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1996 Suburban AC Problems

Discussion in 'General Chevy & GM Tech Questions' started by bigbob94, May 9, 2008.

  1. bigbob94

    bigbob94 New Member

    Before I tell you my problem let me first say thanks to all you folks for monitoriing this forum and offering for free your expert advice. I'm a pastor and can't afford new cars so I've go to be able to repair and keep my machines running. Thanks!

    I have a 1996 Chev Suburban 4x4 350. Last summer the AC stopped blowing cold air. Everything works fine just warm air instead of cold air.

    So this week I went and got a recharge kit. I turned on the burb, turned on the AC connected the refrigerant (following the directions) can with pressure guage. The pressure was low--less than 10 psi. So I shot some into the system until it reach about 35psi. Then the compressor turned on (or engaged). Yikes, the pressure dropped back to 10. The compressor disengaged. The pressure went back up to 35psi. Back and forth every 5 seconds. (I think they call this short cycling). So, I thought the system needed more R-134A so I took the pressure up the 45psi. Then the compressor would engaged and drop down to about 20ps. I drove it around no cold air. The compressor would just go on and off.

    The problem is that I cannot add more A-134A because I'm at 45psi and that is in the Yellow on the gauge that says "Alert" don't add more refrigerant.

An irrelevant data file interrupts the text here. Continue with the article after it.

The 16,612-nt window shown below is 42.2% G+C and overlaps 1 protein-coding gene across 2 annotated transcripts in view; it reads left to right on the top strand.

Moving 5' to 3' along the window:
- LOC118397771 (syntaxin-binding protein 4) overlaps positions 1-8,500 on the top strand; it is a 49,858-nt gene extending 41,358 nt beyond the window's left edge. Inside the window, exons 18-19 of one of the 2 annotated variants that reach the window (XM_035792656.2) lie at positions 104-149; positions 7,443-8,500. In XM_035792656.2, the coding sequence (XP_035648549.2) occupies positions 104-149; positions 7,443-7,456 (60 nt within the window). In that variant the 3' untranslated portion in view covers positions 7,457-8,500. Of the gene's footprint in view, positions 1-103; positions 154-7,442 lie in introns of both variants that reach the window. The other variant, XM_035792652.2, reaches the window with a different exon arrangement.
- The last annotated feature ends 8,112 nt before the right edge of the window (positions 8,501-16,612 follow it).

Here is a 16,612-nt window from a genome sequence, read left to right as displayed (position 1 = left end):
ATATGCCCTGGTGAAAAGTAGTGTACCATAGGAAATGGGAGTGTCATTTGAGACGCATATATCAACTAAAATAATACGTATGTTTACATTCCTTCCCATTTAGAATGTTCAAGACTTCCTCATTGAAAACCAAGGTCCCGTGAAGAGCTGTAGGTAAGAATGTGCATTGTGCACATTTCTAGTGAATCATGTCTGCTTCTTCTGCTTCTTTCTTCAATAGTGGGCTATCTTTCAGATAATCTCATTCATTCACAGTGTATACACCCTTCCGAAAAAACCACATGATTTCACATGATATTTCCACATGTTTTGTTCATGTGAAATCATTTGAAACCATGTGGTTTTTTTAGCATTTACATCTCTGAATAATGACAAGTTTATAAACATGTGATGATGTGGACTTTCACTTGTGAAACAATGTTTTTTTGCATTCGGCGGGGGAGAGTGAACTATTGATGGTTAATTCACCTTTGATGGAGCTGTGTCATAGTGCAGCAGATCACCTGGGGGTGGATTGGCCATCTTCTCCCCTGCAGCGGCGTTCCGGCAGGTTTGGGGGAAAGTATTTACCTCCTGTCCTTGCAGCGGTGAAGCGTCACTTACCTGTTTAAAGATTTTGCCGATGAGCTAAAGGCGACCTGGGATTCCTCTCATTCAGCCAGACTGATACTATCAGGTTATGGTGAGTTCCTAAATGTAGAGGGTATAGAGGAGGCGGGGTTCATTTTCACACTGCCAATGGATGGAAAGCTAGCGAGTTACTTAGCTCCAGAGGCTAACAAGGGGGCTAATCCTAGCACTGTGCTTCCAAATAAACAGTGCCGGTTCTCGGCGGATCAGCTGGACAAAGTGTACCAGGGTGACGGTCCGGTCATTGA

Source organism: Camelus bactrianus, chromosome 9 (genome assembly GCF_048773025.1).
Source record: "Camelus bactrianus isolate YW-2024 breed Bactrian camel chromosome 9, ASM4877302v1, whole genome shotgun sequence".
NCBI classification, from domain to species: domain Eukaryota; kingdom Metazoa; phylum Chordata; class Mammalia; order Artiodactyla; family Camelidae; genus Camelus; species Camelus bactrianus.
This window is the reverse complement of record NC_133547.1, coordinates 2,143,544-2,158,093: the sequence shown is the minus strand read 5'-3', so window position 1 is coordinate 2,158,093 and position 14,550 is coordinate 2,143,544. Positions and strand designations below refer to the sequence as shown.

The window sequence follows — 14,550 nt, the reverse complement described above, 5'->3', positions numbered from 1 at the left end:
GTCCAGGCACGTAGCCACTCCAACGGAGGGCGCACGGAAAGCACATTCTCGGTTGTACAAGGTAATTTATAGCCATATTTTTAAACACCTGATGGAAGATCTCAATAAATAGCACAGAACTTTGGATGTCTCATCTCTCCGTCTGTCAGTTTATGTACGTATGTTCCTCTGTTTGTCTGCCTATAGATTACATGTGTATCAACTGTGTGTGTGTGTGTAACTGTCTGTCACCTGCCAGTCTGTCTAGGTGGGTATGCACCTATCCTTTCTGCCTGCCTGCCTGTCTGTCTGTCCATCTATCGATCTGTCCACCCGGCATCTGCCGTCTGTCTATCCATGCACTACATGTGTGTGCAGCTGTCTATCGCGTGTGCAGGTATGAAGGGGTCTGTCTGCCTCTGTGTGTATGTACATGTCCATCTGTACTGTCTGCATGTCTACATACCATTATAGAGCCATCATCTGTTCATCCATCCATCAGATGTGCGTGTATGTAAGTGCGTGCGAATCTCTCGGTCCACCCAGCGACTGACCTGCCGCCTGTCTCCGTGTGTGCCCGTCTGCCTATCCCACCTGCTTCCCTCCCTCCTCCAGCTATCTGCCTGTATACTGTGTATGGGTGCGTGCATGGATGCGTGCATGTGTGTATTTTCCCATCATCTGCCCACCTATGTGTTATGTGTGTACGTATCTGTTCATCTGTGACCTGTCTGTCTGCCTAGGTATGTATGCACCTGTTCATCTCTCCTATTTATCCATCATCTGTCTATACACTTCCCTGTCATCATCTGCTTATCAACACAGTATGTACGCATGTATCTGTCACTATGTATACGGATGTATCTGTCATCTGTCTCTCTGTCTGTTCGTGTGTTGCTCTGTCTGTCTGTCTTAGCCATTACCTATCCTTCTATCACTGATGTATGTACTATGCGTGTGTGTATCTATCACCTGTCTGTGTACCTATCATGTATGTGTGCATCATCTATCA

So now what? do I have a bad compressor? How to I get the compressor to stay engaged so the refrigerant will cycle through and equalize the pressure.

    Any help or thoughts would be appreciated.

    Robert (bigbob94)
  2. Crawdaddy

    Crawdaddy Epic Member Staff Member 5+ Years 1000 Posts Platinum Contributor

    It's all a matter of playing the waiting game. When you put refigerant in, you're putting it in on the low side. When the compressor kicks in, it starts circulating it, and the low side gets low on the pressure again. When the compressor kicks out, the pressure should rise back up. If the pressure when the compressor kicks out is ok, let it sit for a while. It'll slowly kick in and out, pulling more refigerant onto the high side. Keep adding more till you get to the reccomended pressure when the compressor is kicked in. Also, make sure the fan is on high, ac switch it, and either recirc is on, or max air is on (whichever the vehicle is equipped with). I apologize if the directions are a little fuzzy, I have a diffcult time describing processes like this... I also invite everyone else to fact check me on this...
  3. GaryL

    GaryL Epic Member 5+ Years ROTM Winner 1000 Posts Platinum Contributor

    Crawdaddy is rihgt on. The pressures need to be checked with the engine running and the compressor clutch engaged. The Suburban has a big system, so it may take a bit of freon to get it back up to proper levels.
  4. LANDBARG

    LANDBARG Rockstar

    Also, with it running, make sure the receiver/dryer, the metal cannister looking thing by the passenger firewall, starts to sweat. If not, you have a clog somewhere, most likely in the expansion valve or evaporator coil.
    Last edited: May 12, 2008
  5. collinsperformance

    collinsperformance Epic Member 5+ Years 500 Posts

    pne more note-------over charging R-134A will reduce the cooling properties so let it balence a couple days and recheck. is it blowing any colder? it should be and the compressor likes to run arounf 1400+ RPM.....mike

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